Tune in to Velocity TONIGHT at 9pm Eastern Time to watch a brand new episode of Overhaulin’. Filmed entirely at the Specialty Equipment Marketers Association (SEMA) trade show in Las Vegas, Nevada from October 30 to November 2, this one-hour episode features Chip Foose and his crew as they transform a Chrysler 300 into a show-stopping ride. Equipped with Magnaflow exhaust, along with a list of other goodies, this vehicle stopped hundreds of attendees during the build in Vegas.
AARON PICKENS – Interactive Specialist
More than half of adult cell phone owners used their cell phones while they were in a store during the 2011 holiday season to seek help with purchasing decisions. During a 30 day period before and after Christmas:
– 38% of cell owners used their phone to call a friend while they were in a store for advice about a purchase they were considering making
– 24% of cell owners used their phone to look up reviews of a product online while they were in a store
– 25% of adult cell owners used their phones to look up the price of a product online while they were in a store, to see if they could get a better price somewhere else
Read full article here: Pew Internet
According to a recent Reuters article, YouTube has seen huge growth during the last eight months. The Google Inc. owned video site experienced a 25% increase in video views, up to four billion per day. Google indicates much of the increase is from the growing market of smartphones, tablets, and internet-connected televisions where users have YouTube content readily available to them. It’s estimated that 60 hours of video content is uploaded to YouTube every minute, in contrast to 48 hours each minute in May.
Google reported an annual $5 billion in earnings from ads that ran on YouTube videos. Recently, the video-sharing site has been redesigned to feature unique “channels” that are set up for different types of content. Late last year, YouTube announced that it had signed 100 original video programming deals with strategic media partners. These partners include news outlets as well as celebrities such as Madonna and Jay-Z.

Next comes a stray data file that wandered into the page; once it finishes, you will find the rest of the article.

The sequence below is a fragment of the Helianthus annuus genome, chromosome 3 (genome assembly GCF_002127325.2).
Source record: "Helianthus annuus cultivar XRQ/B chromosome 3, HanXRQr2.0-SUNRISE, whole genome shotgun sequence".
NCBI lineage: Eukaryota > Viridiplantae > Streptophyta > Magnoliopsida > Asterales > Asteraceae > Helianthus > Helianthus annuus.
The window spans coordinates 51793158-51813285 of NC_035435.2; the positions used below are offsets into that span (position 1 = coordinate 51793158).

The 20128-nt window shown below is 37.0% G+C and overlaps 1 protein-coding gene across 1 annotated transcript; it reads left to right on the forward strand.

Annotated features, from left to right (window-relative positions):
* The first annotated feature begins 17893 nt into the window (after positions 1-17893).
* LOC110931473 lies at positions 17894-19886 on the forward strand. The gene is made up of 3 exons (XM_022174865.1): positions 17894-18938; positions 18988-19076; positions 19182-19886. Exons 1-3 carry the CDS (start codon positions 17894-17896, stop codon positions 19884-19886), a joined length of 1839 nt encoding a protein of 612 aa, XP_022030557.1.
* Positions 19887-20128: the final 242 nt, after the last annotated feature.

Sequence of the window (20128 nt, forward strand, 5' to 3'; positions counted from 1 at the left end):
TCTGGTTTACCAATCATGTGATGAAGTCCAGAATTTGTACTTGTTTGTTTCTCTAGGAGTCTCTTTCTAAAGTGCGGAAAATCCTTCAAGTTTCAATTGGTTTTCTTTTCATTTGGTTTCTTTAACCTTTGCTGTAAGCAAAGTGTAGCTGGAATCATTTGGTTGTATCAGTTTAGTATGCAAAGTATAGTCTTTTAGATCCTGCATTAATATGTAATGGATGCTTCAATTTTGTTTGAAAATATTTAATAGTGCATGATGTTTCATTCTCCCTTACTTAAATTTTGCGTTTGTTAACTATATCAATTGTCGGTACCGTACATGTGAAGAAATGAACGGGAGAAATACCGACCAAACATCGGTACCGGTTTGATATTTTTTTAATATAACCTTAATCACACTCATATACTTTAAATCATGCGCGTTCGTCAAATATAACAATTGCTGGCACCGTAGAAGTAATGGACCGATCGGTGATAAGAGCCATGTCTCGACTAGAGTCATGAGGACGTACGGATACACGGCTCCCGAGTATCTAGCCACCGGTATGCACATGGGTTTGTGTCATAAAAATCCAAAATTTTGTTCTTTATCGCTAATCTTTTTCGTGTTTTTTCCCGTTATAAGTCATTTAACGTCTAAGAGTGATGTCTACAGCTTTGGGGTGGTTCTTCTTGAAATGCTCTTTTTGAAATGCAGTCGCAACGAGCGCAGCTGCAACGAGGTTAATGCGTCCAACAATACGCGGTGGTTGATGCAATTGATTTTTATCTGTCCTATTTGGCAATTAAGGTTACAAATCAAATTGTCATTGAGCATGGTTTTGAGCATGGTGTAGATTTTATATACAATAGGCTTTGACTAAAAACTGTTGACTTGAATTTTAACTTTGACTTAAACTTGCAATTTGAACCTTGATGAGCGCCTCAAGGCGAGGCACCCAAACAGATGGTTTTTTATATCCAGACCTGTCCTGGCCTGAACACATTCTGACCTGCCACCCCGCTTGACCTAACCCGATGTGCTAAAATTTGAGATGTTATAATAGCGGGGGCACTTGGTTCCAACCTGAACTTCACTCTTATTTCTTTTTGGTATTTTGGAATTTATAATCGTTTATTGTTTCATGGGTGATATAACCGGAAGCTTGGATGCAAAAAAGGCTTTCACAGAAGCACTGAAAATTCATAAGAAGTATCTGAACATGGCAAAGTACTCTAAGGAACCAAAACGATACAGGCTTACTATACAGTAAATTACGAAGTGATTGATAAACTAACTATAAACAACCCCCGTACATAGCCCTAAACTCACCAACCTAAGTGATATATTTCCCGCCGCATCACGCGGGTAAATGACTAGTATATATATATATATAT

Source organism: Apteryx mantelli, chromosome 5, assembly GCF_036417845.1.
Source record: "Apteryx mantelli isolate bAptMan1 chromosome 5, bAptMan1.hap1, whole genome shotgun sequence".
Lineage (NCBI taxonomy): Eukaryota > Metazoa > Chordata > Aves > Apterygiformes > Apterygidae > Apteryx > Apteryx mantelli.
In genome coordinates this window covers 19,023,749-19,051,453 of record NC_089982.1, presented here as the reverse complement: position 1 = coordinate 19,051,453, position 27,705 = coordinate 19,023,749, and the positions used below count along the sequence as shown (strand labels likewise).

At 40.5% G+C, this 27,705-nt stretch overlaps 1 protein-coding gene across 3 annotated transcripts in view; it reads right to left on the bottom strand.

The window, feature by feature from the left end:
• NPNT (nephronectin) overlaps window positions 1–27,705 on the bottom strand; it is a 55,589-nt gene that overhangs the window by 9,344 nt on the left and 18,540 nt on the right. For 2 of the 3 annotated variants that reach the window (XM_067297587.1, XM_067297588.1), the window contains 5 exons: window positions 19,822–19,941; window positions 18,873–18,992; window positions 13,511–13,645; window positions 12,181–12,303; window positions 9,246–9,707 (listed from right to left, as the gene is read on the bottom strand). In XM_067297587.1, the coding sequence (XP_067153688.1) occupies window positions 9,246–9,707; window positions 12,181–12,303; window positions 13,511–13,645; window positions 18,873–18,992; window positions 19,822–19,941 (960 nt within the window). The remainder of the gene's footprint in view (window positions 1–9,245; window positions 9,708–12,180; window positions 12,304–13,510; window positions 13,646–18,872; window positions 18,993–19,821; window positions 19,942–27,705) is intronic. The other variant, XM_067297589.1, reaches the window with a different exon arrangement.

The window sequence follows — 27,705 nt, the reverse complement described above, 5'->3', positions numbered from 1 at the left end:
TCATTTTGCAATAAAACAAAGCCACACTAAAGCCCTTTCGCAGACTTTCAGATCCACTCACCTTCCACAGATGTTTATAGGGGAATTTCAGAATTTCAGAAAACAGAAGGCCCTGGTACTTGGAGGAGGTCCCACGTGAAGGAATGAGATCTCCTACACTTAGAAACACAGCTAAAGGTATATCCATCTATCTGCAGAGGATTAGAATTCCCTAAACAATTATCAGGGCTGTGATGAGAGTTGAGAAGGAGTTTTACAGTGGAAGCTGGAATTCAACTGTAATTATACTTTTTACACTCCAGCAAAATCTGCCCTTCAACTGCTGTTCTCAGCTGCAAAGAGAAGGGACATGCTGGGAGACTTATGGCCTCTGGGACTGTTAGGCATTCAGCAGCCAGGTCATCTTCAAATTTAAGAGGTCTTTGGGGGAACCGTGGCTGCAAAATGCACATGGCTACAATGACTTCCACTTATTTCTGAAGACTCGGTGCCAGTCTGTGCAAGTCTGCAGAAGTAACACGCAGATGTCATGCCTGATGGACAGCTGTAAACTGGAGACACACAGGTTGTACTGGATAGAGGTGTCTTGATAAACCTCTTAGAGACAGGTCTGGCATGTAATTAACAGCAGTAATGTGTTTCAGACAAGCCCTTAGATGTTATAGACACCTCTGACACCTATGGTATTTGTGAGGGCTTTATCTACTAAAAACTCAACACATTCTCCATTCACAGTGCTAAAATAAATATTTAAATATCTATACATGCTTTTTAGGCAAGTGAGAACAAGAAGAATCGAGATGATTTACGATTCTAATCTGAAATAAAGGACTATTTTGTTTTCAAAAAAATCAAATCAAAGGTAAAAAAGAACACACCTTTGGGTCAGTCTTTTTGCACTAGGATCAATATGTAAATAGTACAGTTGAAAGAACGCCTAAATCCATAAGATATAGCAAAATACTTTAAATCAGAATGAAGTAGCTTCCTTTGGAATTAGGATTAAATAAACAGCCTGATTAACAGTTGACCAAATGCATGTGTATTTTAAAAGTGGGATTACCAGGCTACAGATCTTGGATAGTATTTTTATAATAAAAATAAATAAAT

Google took integration to a whole new level as it rolled out the merge between Google search and Google+, giving users personalized search results. Google has coined this new update as “Search plus Your World.” Now Google+ members can search for a topic and their personalized search will include results from their friend’s profiles relating to that topic. Google+ is so deeply integrated into the search results that when you type in a name as a search query, Google will pull the closest match to someone in your Circles.
Mashable’s chief editor, Lance Ulanoff, summarizes it best with this comment, “At every turn, if you’re part of Google+, Google’s new search tools will only pull you further in, ensuring that the still young social engine is top of mind. As Google sees it, you’re getting more relevant results, because this is the information and the people you choose to connect with in the first place.”
What are your thoughts on this new social media integration by Google?
Read the full story here: Mashable
In a move that could raise some charges of anti-competitive behavior, Google has begun integrating Google+ brand page information in primary search results.